The main street of the small village is more representative of a crevice or a dried out barren and warn creek bed than a road. The community uses this as a major thoroughfare and most of the houses front onto it. The women intend to fix the road with their money. They haven’t had any assistance from the government and it’s been this way for many years. The women have taken matters into their own hands and decided they need either an engineer or an architect to come and look at the area and give them advice on what are the best materials to use and which is the best way to go about it. We leave the women with the intent to visit them again in another 15 days, to discuss further their plans and see how “Apoyo” might be able to support the group.

Other exciting projects that are currently being piloted include a sustainable community garden project, using less water and producing more food and in turn greater health in  communities.

“Apoyo” supports viable, sustainable and ethical small business projects.  “Apoyo” has been successful in sourcing a potential architect and engineer to volunteer their time with the particular community mentioned above. If  you’d like to find out more about the varying projects  of “Apoyo” or you’d simply like to support “Apoyos”  projects monetarily, contact Ezequiel  Mojica on 044 415 1126146 ,
apoyoemprendedores@yahoo.com.mx or come and meet with the staff of “Apoyo” for more information on how you can contribute.

Melissa Burgess/Specialist in Community Development Management 
Working with Indigenous and Culturally Diverse Communities.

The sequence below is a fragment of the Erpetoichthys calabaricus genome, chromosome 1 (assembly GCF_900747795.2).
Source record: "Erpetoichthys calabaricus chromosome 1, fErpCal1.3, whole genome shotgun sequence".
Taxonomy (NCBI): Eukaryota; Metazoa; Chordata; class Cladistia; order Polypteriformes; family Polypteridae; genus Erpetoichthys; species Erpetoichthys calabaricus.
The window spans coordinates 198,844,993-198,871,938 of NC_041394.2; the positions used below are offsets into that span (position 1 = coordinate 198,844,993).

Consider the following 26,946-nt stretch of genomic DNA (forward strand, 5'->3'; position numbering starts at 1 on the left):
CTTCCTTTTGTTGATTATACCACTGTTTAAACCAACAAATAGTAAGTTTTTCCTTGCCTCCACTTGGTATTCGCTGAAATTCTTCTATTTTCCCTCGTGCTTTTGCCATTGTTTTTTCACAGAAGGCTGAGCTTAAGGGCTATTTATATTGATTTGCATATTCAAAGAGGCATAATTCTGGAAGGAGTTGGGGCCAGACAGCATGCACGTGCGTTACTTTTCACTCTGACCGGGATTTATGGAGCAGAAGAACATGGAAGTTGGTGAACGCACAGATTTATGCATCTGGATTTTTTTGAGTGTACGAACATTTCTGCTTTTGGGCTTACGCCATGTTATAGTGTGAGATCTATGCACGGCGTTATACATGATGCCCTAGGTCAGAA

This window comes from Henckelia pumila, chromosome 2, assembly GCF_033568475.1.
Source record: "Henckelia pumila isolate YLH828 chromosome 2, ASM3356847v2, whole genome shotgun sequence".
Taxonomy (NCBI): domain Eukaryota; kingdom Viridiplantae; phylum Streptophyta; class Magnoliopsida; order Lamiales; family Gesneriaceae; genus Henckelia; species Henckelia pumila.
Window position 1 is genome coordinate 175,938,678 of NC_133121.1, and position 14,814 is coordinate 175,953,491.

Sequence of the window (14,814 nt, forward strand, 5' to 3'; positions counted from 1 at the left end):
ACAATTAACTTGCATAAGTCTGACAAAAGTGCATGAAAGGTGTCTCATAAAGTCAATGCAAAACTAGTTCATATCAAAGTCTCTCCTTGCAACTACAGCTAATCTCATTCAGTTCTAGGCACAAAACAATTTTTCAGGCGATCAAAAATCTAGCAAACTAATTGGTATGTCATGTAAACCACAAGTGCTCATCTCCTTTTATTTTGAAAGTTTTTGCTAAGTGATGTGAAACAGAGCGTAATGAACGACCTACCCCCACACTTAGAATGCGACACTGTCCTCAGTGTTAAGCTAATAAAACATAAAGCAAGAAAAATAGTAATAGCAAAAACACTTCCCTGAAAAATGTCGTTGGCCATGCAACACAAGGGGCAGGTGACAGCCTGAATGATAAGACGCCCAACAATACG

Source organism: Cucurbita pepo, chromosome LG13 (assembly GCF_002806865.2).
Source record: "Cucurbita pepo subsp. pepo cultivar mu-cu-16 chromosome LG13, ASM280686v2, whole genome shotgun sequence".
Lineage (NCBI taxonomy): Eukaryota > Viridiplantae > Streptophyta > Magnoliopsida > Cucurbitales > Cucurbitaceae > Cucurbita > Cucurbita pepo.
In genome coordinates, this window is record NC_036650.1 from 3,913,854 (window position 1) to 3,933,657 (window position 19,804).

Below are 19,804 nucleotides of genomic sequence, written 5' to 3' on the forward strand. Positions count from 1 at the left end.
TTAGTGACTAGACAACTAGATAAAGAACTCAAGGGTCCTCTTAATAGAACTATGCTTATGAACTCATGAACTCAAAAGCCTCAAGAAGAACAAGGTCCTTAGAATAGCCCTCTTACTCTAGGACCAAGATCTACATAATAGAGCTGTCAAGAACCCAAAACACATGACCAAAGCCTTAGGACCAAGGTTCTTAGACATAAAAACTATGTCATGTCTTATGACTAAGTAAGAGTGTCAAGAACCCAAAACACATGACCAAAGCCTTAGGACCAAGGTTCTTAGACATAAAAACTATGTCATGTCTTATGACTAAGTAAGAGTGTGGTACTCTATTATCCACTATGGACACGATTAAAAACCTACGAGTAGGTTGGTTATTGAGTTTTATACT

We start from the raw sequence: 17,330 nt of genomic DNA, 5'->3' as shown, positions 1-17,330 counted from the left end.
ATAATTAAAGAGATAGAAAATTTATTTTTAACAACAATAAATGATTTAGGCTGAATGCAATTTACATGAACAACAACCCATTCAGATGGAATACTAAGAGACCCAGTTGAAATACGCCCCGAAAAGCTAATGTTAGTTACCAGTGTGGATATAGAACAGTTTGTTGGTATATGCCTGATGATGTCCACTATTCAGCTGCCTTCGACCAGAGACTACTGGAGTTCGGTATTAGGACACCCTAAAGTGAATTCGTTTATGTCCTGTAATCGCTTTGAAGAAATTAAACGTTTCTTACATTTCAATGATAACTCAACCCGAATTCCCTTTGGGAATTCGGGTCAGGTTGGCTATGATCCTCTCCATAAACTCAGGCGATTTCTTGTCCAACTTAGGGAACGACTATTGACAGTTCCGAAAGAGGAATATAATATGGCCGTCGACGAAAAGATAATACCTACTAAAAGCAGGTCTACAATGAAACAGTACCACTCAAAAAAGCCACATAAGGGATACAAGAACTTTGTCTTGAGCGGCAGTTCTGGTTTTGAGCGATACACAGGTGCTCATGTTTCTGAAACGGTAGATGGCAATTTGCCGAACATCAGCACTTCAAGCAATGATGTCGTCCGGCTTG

WE LIVE HERE…WE GIVE HERE


Micro lending That Really Works
Imagine you are selling gorditas y enchiladas in a small food stand and you must carry all of your merchandise from your community to Atotonilco on the back of an old donkey, accompanied by your eleven children – and you are 71 years age! That’s what Piedad Jacinto was facing every day three years ago until she met Ezequiel Mojica and learned about the micro-lending and teaching program available through Apoyo a Gente Emprendedora.


Now, three years and three small loans later, Piedad has been able to buy two wheelbarrows and a gas grill and tank to increase her business. And this year, with her savings, she has purchased a second hand  truck – no more walking – and no more poverty for her family. For the first time in the history of her village, three young women are studying in a local Public University and one of them is Piedad’s granddaughter. Piedad, now 74, works every day to help her pay her school fees.  Just a little help and just a small loan was all Piedad needed.

The initial loan from Apoyo  for  2000 pesos was paid back, as have the two subsequent loans made to Piedad.  And this story has repeated itself time after time – in fact over 200 times since the pilot program began in late 2004. Loans from 1,200 pesos to 4,500 pesos have been made to start-up and expanding businesses throughout San Miguel and the surrounding area. In 2009, over 90% of the micro-loans were repaid, which allowed for more small loans to be available to emerging entrepreneurs.